Study population

The patients recruited for the study sample are shortlisted from the electronic medical records system eCAP of the Catalan Health Service (CatSalut) and the Institut Català de la Salut. Only the medical records of the 11 primary care centres of the Gerència Territorial Terres de L’Ebre in Catalonia, Spain, are included. Patients are allocated at random to study groups from lists provided by the health centres in order to obtain a representative sample giving patient’s sociodemographic diversity throughout the territory. The inclusion criteria are set out in detail in the RCT protocol study.34

Patient and public involvement

Neither patients nor the public will be involved in the design or execution of our research, or the reporting and dissemination of its results.

Outcomes measures and data collection

Health outcomes

The utilities will be obtained based on the results of the health-related QOL SF-36 questionnaire40 (Optum, license number QM048943) and the QALY estimates. This measurement instrument is administered to the study sample at baseline, immediately after the intervention, and at 6 and 12 months of follow-up. Sociodemographic and clinical variables are registered at baseline and are fully described in the RCT study protocol.35 A software application, specially designed for the study and linked to digital medical records, is employed to register the collected data.

Cost outcomes

Direct and indirect costs, related to the use of health and social resources, will be estimated in euros (€) based on the official prices for the public sector, which are published in the Diari Oficial de la Generalitat de Catalunya (DOGC)41 (updated in 2019), and in the Spanish National Statistics Institute (NSI), respectively. Table 1 shows the cost variables and data sources that will be collected retrospectively, 12 months before the start date, and 12 months after the end of the MI.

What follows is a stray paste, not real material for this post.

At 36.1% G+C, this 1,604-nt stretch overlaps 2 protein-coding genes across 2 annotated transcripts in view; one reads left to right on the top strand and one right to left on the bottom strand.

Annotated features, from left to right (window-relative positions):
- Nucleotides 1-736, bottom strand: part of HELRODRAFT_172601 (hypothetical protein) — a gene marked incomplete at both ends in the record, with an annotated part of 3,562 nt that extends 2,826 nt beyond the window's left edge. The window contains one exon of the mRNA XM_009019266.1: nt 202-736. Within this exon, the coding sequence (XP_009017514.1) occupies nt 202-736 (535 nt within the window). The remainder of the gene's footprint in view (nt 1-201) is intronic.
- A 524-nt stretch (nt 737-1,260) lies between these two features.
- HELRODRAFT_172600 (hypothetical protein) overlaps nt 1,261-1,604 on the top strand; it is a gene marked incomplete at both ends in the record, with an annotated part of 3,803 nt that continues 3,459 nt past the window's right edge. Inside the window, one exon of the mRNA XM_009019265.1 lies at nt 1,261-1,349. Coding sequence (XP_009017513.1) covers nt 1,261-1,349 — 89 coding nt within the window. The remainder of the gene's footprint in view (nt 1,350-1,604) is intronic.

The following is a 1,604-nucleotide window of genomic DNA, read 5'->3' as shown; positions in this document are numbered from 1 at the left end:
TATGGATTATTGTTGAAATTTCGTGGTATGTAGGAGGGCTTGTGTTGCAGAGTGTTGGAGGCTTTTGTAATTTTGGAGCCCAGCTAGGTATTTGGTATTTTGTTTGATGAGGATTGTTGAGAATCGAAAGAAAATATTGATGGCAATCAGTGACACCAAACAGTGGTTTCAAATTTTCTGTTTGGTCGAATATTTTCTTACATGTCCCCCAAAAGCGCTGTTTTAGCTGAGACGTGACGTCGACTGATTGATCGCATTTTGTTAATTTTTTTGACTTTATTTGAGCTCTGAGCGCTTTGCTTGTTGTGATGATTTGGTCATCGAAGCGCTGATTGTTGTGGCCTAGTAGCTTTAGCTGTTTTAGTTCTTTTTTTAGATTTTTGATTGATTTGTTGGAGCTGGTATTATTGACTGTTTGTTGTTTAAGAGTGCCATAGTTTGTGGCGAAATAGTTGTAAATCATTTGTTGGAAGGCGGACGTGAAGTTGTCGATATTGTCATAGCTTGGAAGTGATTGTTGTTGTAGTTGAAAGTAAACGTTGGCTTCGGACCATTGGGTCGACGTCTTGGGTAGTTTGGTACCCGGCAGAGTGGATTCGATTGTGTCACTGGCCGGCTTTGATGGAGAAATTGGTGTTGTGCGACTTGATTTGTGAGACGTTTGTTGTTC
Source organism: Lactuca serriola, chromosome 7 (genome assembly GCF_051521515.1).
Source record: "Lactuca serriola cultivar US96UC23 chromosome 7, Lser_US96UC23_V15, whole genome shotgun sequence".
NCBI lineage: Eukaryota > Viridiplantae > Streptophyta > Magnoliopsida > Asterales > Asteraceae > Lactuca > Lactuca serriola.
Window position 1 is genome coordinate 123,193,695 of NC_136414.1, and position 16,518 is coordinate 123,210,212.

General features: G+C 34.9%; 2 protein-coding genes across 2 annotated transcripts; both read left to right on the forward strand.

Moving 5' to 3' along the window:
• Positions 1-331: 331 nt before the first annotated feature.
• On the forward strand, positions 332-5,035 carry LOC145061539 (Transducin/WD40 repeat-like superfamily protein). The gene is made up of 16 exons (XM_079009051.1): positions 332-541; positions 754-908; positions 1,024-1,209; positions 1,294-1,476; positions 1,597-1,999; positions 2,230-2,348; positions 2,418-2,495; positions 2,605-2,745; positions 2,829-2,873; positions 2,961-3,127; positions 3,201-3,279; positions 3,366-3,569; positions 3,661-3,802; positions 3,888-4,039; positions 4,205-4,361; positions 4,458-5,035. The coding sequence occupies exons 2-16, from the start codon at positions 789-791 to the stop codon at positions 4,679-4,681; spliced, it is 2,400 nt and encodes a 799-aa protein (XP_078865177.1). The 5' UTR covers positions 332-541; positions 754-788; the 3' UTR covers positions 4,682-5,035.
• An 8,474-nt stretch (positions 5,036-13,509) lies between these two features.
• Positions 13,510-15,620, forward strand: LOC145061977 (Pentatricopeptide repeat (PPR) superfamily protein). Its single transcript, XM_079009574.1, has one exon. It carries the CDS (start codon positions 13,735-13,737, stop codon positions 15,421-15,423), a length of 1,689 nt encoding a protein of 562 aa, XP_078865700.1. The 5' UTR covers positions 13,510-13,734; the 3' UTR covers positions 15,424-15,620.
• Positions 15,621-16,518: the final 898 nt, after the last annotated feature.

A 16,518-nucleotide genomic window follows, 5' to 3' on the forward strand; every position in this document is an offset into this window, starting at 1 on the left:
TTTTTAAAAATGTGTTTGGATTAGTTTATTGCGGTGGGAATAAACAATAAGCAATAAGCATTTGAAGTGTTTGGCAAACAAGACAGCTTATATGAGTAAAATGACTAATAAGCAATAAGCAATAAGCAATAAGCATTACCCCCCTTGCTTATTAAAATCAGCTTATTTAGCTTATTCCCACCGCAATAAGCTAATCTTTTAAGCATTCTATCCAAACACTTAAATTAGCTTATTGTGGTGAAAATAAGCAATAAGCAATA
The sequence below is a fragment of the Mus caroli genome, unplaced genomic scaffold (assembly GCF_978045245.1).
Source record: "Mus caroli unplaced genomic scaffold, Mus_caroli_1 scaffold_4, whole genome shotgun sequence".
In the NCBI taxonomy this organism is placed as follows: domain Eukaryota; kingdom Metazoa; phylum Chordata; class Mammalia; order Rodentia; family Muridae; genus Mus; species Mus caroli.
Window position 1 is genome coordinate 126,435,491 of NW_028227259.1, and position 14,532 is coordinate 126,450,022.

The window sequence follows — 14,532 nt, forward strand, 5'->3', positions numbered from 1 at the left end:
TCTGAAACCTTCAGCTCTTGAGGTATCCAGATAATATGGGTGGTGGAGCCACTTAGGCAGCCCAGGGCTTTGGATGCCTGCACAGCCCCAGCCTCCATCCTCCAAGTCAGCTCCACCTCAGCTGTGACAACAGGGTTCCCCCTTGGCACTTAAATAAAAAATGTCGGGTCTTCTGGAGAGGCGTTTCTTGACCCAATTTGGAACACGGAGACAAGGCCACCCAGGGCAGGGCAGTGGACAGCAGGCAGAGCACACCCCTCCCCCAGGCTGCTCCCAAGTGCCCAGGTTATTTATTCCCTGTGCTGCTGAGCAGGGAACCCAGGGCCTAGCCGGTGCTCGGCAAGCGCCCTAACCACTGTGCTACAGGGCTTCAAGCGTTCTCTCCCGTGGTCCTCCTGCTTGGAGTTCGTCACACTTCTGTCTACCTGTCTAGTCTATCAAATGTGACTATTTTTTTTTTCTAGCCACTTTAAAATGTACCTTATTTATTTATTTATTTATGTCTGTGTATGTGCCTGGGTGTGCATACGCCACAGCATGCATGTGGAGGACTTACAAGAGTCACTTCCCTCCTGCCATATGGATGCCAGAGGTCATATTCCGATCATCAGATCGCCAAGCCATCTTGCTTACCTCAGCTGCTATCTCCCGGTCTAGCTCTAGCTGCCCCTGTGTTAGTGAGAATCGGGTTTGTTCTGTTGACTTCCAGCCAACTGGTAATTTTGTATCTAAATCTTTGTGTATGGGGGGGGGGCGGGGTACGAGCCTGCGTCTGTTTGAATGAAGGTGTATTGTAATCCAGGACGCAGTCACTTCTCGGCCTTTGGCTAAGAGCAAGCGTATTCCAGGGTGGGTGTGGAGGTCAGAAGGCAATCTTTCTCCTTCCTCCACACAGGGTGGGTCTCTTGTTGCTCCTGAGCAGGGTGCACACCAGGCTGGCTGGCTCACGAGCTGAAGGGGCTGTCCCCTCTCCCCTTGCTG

Table 1

Cost outcome measurements and data collection

Direct costs include visits to primary care services, other professional referrals, and emergency services, clinical tests for diagnosis and medical follow-up, pharmacological treatments, and hospitalisations. Costs will be calculated based on unit service prices, which will be obtained from the DOGC. Additionally, drug prices will be obtained from the Council of Pharmaceutical Colleges of Catalonia.

Indirect non-medical costs include temporary and permanent disability. As stated in the Spanish General Law of Social Security (Law 20/2014; Royal Legislative Decree 8/2015),42 the term ‘temporary disability’ refers to sick leave days due to short-term common or professional illness, whereas ‘permanent disability’ refers to the impossibility of working due to the permanent and total or partial loss of working capacity in the long-term. In the former case, a GP determines whether a patient is unable to work in the short term. In the latter case, a medical board conducts an in-depth assessment of the medical background, including the physical and mental condition of the person, in order to determine whether a permanent disability should be declared. These measurements will be estimated from the number of full sick leave days and the months spent with a disability, respectively.

We will not collect data on other non-medical costs, such as presenteeism and unpaid lost time, because of the limitations of the data available from our data source (eCap).

The weighted price of the social costs will be determined by calculating a total annual average salary (including regular and extra payments) for the Catalonia region, based on the official records of the NSI.43 This estimate will take into account part-time and full-time working schedules, and all activity sectors (industry, construction, and all services except housework).

Data collection is expected to be completed by April 2021.